North Korean leader Kim Jong-un yesterday inaugurated a cemetery for heroes of the Korean war, watched by thousands of veterans and their families who gathered in Pyongyang for the 60th anniversary of the 1950-53 conflict. Kim, dressed in his usual black, high-collared suit and flanked by top military officials, cut a red ribbon and laid a wreath at the cemetery's main monument - a giant stone rifle barrel with a fixed bayonet pointing to the sky.
The ceremony was conducted in front of the cameras of the international media, who have been invited to the North Korean capital for the anniversary celebrations. The signing of the war armistice on July 27, 1953, is celebrated in the North as "Victory Day" and the city's streets have been lined with national flags and patriotic banners and posters. Security was extremely tight at the cemetery event.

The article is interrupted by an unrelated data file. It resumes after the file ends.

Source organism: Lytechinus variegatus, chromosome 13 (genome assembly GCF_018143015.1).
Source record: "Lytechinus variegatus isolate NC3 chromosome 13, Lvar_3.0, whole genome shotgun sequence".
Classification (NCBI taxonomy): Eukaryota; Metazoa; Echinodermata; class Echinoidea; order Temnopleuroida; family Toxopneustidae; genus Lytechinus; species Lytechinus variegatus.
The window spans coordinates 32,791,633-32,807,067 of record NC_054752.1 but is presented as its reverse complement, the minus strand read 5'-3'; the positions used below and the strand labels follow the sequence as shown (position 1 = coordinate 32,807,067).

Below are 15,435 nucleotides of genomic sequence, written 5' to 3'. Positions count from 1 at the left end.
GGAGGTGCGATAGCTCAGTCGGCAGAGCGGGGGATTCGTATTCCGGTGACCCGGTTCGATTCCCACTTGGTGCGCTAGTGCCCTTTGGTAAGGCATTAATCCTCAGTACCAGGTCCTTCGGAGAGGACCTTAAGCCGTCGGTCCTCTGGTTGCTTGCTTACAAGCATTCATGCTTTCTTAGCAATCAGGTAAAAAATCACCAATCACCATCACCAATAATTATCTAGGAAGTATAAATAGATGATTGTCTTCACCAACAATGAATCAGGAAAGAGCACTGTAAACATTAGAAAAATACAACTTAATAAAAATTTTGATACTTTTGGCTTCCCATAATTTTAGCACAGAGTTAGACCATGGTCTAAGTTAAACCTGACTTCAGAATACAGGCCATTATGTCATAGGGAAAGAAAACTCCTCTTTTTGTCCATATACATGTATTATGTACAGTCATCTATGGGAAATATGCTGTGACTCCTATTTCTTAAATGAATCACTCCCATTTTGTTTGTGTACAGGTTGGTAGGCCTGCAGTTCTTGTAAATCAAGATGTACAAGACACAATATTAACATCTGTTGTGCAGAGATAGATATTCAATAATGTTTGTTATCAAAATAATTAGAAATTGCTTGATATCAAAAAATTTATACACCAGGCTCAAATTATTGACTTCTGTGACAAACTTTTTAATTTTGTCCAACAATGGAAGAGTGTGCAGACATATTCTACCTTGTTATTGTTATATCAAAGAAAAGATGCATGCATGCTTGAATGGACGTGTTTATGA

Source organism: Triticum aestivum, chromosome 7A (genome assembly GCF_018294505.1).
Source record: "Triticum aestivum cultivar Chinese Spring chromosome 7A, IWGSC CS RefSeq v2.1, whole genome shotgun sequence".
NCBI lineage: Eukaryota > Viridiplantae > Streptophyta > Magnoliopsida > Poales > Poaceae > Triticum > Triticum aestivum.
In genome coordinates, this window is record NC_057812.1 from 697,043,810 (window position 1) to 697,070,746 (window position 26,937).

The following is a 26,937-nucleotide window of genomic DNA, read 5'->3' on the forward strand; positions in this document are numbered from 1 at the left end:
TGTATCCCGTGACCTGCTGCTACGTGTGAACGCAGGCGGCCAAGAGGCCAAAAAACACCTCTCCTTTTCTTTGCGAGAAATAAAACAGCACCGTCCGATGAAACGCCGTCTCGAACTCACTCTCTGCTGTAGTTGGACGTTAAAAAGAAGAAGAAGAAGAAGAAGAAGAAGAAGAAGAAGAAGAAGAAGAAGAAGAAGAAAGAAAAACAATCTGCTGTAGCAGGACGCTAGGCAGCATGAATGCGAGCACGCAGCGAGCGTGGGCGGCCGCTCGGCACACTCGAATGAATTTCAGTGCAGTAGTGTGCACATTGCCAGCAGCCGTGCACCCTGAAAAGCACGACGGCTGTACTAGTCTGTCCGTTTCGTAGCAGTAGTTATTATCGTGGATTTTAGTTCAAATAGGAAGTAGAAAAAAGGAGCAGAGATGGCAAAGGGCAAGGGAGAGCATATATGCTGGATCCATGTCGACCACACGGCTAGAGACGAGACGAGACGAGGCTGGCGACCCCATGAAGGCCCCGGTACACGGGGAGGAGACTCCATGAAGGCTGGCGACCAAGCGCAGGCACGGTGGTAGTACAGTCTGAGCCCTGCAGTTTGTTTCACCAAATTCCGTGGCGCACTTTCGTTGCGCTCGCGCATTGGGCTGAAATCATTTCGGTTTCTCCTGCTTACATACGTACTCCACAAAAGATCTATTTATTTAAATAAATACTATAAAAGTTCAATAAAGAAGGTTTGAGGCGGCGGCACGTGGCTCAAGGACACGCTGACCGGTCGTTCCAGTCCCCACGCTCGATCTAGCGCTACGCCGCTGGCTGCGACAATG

Video: North Korea honours heroes of the Korean War
Women wearing the traditional Korean hanbok dress fanned themselves as they lined up patiently in the heat to be screened by soldiers before being allowed into the venue. The men either wore dark suits and ties or, in the case of the veterans, military uniforms, some covered from neck to waist in medals. The thousand or so graves - each engraved with a portrait - belonged to veterans deemed "heroes of the republic" whose remains were brought to the hillside cemetery from burial sites around the country.
After Kim's inspection, the invited guests descended on the ranks of gravestones looking for their relatives. "This was my eldest brother" one elderly veteran Kim Byong-ryong said as he pointed to one of the stones. "He joined up when he was just 18 and was killed in the last year of the war. Three of my other brothers were killed as well." Photos: Reuters, AP, AFP.